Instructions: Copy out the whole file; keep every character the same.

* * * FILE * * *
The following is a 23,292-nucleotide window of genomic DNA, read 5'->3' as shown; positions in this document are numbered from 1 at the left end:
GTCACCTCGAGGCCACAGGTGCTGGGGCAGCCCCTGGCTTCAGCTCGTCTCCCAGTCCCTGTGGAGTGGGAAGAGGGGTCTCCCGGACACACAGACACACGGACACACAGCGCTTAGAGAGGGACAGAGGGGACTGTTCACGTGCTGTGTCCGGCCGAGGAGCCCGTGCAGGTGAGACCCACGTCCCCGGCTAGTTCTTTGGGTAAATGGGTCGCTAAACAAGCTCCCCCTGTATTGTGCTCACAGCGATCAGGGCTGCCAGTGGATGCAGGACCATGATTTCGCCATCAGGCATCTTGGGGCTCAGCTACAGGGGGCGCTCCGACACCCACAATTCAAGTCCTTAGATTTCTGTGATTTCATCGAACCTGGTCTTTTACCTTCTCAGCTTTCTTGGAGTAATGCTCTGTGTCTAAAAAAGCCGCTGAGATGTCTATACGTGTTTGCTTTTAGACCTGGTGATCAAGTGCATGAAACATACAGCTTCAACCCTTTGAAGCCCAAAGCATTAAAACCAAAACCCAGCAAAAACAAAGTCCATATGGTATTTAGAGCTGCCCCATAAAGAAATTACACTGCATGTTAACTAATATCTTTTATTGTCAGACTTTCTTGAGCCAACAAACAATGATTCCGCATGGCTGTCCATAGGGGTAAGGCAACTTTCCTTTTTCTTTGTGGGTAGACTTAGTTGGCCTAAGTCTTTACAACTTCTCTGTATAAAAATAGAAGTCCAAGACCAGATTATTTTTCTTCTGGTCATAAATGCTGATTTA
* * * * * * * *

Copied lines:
The following is a 23,292-nucleotide window of genomic DNA, read 5'->3' as shown; positions in this document are numbered from 1 at the left end:
GTCACCTCGAGGCCACAGGTGCTGGGGCAGCCCCTGGCTTCAGCTCGTCTCCCAGTCCCTGTGGAGTGGGAAGAGGGGTCTCCCGGACACACAGACACACGGACACACAGCGCTTAGAGAGGGACAGAGGGGACTGTTCACGTGCTGTGTCCGGCCGAGGAGCCCGTGCAGGTGAGACCCACGTCCCCGGCTAGTTCTTTGGGTAAATGGGTCGCTAAACAAGCTCCCCCTGTATTGTGCTCACAGCGATCAGGGCTGCCAGTGGATGCAGGACCATGATTTCGCCATCAGGCATCTTGGGGCTCAGCTACAGGGGGCGCTCCGACACCCACAATTCAAGTCCTTAGATTTCTGTGATTTCATCGAACCTGGTCTTTTACCTTCTCAGCTTTCTTGGAGTAATGCTCTGTGTCTAAAAAAGCCGCTGAGATGTCTATACGTGTTTGCTTTTAGACCTGGTGATCAAGTGCATGAAACATACAGCTTCAACCCTTTGAAGCCCAAAGCATTAAAACCAAAACCCAGCAAAAACAAAGTCCATATGGTATTTAGAGCTGCCCCATAAAGAAATTACACTGCATGTTAACTAATATCTTTTATTGTCAGACTTTCTTGAGCCAACAAACAATGATTCCGCATGGCTGTCCATAGGGGTAAGGCAACTTTCCTTTTTCTTTGTGGGTAGACTTAGTTGGCCTAAGTCTTTACAACTTCTCTGTATAAAAATAGAAGTCCAAGACCAGATTATTTTTCTTCTGGTCATAAATGCTGATTTA